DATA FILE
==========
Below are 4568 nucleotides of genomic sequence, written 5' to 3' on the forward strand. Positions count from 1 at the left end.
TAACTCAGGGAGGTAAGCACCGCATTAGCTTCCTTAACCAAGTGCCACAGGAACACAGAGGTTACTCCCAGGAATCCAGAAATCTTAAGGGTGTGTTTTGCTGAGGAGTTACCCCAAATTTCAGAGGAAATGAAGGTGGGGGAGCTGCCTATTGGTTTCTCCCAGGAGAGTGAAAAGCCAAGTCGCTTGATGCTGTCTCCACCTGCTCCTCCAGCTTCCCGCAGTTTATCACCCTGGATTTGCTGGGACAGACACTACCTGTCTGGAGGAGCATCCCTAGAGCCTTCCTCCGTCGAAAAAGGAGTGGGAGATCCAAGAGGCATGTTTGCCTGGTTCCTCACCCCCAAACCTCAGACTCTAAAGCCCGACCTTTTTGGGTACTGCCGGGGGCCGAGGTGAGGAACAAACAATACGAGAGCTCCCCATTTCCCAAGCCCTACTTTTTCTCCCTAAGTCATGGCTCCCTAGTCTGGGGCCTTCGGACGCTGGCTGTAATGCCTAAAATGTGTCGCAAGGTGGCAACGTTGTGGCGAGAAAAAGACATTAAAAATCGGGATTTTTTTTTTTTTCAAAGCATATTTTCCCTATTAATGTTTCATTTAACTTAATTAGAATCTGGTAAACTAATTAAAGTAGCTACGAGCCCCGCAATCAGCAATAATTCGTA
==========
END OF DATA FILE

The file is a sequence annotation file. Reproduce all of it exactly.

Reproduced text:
Below are 4568 nucleotides of genomic sequence, written 5' to 3' on the forward strand. Positions count from 1 at the left end.
TAACTCAGGGAGGTAAGCACCGCATTAGCTTCCTTAACCAAGTGCCACAGGAACACAGAGGTTACTCCCAGGAATCCAGAAATCTTAAGGGTGTGTTTTGCTGAGGAGTTACCCCAAATTTCAGAGGAAATGAAGGTGGGGGAGCTGCCTATTGGTTTCTCCCAGGAGAGTGAAAAGCCAAGTCGCTTGATGCTGTCTCCACCTGCTCCTCCAGCTTCCCGCAGTTTATCACCCTGGATTTGCTGGGACAGACACTACCTGTCTGGAGGAGCATCCCTAGAGCCTTCCTCCGTCGAAAAAGGAGTGGGAGATCCAAGAGGCATGTTTGCCTGGTTCCTCACCCCCAAACCTCAGACTCTAAAGCCCGACCTTTTTGGGTACTGCCGGGGGCCGAGGTGAGGAACAAACAATACGAGAGCTCCCCATTTCCCAAGCCCTACTTTTTCTCCCTAAGTCATGGCTCCCTAGTCTGGGGCCTTCGGACGCTGGCTGTAATGCCTAAAATGTGTCGCAAGGTGGCAACGTTGTGGCGAGAAAAAGACATTAAAAATCGGGATTTTTTTTTTTTTCAAAGCATATTTTCCCTATTAATGTTTCATTTAACTTAATTAGAATCTGGTAAACTAATTAAAGTAGCTACGAGCCCCGCAATCAGCAATAATTCGTA